What happens to our interpersonal skills when we work ourselves to exhaustion? Studies indicate that when we’re low on energy, we tend to misread those around us, typically in a more negative fashion. Happy faces appear more neutral. Neutral face start to look like frowns. What’s more, when we’re fatigued we find it harder to resist lashing out at perceived slights. Not only to do we incorrectly perceive the world around us more negativity, we’re also more likely to act upon that information.
Weaker communication isn’t the only danger of failing to disconnect. So is impaired judgment.
The more senior you are in an organization, the more frequently you’re called upon to make complex decisions. And when it comes to navigating uncertainty and negotiating risk, the research is clear: Decision quality plummets when we’re tired. The more choices you face, the more critical it is for you to restock your energy. Overwork and the sleepdeprivation it fosters prevent you from seeing problems clearly and identifying creative solutions.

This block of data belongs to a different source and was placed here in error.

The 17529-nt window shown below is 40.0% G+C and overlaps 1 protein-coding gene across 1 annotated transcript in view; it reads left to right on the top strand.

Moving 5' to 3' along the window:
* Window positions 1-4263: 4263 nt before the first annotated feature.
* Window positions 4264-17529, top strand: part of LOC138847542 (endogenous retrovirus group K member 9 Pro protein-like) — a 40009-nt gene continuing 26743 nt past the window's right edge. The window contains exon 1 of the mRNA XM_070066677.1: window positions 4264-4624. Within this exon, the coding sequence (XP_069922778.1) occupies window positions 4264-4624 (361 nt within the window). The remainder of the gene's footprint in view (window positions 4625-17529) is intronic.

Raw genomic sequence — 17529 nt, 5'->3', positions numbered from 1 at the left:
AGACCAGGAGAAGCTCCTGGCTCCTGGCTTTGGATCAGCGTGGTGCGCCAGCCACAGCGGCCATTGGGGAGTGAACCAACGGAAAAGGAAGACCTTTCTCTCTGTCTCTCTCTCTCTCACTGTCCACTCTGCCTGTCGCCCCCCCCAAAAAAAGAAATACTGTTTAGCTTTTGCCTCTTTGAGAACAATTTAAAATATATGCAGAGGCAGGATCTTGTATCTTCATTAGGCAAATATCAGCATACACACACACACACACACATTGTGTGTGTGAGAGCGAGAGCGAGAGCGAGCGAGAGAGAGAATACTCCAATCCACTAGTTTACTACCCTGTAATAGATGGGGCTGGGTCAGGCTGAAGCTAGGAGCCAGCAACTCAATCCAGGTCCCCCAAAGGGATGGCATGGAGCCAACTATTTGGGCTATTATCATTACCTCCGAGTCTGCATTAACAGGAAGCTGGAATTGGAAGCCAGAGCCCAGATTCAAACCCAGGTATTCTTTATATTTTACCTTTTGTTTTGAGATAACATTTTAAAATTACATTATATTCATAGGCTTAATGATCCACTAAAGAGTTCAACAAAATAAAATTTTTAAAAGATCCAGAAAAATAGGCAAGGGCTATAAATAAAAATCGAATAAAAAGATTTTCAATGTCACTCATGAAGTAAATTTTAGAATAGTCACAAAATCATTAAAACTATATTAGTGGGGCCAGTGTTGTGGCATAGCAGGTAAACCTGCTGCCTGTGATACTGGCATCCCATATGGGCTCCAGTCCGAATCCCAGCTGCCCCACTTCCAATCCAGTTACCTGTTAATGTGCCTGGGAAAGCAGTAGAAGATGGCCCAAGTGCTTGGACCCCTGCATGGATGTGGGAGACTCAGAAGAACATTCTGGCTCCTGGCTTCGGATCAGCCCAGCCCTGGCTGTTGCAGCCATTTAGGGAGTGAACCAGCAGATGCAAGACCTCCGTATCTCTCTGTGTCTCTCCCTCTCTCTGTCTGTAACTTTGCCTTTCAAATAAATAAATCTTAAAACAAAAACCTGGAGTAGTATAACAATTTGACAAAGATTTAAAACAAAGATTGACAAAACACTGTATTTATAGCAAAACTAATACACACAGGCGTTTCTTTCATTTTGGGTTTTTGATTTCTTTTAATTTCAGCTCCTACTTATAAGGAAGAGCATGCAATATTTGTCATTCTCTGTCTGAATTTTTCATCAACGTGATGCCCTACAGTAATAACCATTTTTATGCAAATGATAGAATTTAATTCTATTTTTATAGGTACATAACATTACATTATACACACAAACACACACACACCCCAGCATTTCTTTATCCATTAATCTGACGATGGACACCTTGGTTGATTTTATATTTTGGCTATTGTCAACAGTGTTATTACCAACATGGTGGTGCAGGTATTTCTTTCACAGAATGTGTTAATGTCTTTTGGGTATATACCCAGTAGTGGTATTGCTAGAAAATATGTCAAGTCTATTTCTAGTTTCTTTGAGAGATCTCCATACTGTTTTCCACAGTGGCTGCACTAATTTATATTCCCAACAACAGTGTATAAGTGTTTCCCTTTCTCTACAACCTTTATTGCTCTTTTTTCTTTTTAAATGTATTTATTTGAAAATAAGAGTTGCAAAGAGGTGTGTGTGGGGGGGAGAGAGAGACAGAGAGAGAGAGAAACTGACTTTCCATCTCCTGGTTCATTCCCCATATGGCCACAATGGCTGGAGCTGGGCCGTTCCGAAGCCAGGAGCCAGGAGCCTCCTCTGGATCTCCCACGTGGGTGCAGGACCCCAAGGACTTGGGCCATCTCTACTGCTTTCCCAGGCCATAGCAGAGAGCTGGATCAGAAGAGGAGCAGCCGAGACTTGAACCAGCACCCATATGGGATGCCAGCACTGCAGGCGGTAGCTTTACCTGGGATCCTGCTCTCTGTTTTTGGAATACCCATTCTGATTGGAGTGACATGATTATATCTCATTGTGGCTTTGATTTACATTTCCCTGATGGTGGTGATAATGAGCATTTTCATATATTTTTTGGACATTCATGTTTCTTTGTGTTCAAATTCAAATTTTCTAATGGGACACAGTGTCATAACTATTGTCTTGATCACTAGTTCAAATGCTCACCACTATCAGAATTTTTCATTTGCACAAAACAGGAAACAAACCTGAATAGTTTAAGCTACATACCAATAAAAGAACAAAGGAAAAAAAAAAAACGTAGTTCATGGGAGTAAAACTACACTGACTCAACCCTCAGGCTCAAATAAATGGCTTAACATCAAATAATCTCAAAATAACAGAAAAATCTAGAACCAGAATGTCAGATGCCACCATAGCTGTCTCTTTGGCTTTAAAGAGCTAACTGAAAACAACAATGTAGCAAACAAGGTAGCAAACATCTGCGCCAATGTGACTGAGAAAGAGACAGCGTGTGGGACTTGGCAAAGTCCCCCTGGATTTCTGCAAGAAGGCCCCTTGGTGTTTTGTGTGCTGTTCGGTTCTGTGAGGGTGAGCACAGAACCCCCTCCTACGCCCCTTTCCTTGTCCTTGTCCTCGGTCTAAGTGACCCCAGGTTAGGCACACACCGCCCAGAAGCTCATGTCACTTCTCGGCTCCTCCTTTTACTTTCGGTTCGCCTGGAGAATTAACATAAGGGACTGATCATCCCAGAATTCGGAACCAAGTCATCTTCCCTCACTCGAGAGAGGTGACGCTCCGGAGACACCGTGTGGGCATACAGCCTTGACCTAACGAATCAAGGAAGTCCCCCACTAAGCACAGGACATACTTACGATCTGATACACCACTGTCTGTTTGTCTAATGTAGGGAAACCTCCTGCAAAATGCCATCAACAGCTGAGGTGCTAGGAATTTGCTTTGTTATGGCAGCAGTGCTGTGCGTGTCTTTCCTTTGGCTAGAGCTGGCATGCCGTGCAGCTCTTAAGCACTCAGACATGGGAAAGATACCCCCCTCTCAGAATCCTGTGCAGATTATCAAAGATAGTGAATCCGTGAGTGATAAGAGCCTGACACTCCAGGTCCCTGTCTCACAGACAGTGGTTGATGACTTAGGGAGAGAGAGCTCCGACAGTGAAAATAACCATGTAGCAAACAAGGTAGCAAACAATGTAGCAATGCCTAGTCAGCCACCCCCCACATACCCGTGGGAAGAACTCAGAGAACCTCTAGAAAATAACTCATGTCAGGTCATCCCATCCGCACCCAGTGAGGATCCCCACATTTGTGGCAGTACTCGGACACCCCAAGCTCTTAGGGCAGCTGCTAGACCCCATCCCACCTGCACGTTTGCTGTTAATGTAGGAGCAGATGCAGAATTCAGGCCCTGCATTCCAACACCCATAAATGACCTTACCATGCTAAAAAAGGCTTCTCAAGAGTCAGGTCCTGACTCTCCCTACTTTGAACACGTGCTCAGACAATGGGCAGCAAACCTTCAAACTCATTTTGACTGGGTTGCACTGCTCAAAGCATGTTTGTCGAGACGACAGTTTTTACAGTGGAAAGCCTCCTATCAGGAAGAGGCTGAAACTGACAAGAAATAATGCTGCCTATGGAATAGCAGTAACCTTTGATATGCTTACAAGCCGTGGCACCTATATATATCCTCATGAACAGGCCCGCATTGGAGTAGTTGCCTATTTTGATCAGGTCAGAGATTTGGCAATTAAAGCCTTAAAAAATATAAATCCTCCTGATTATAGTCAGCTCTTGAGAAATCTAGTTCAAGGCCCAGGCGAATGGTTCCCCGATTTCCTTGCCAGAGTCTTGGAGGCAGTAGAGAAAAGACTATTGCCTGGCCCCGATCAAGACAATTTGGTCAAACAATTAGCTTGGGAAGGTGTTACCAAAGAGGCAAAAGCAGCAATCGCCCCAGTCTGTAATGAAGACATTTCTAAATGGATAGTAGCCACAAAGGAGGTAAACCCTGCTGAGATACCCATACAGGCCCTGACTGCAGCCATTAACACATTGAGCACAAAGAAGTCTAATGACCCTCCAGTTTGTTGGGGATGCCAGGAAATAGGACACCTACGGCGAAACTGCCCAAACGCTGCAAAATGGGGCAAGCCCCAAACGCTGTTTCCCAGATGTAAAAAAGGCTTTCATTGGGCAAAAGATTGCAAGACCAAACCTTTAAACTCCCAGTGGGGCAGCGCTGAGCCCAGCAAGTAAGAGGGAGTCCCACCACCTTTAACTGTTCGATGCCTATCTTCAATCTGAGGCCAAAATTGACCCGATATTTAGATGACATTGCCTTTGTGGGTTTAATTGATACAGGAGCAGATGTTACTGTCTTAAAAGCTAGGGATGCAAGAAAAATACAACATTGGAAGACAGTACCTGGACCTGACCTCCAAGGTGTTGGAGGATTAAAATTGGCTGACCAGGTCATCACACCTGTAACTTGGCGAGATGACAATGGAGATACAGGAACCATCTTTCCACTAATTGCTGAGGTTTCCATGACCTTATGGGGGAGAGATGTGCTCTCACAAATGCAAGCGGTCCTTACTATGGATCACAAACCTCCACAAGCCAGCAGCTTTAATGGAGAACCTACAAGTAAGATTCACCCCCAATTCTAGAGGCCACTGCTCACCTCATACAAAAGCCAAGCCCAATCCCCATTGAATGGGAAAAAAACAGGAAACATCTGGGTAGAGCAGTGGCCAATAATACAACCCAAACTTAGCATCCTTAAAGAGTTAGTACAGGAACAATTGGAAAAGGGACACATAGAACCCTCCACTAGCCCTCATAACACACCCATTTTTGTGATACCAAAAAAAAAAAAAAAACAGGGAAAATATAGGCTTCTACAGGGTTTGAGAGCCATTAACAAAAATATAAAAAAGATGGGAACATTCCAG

But perhaps the biggest hazard of failing disconnect once you arrive in a senior position is that your actions make it harder for your team to stay engaged. Why? Because suddenly, your workplace habits are no longer a personal matter. As a leader, your behaviors communicate expectations.
A 2010 study looked at what happens when employees are unable to psychologically detach from work during off-hours. Hundreds of employees at a variety of organizations were surveyed twice—once at the beginning of the study and then again a year later.
The findings were unambiguous. Not only were employees lacking work-free time off less invested in their job a year later, they were more likely to report emotional exhaustion and physical symptoms, like headaches and stomach tenseness.
To be sure, working long hours isn’t always a path to disengagement. As anyone who has experienced sitting in an empty office on a Saturday morning can attest, freely choosing to work on the weekend is a completely different psychological experience than being expected to do so.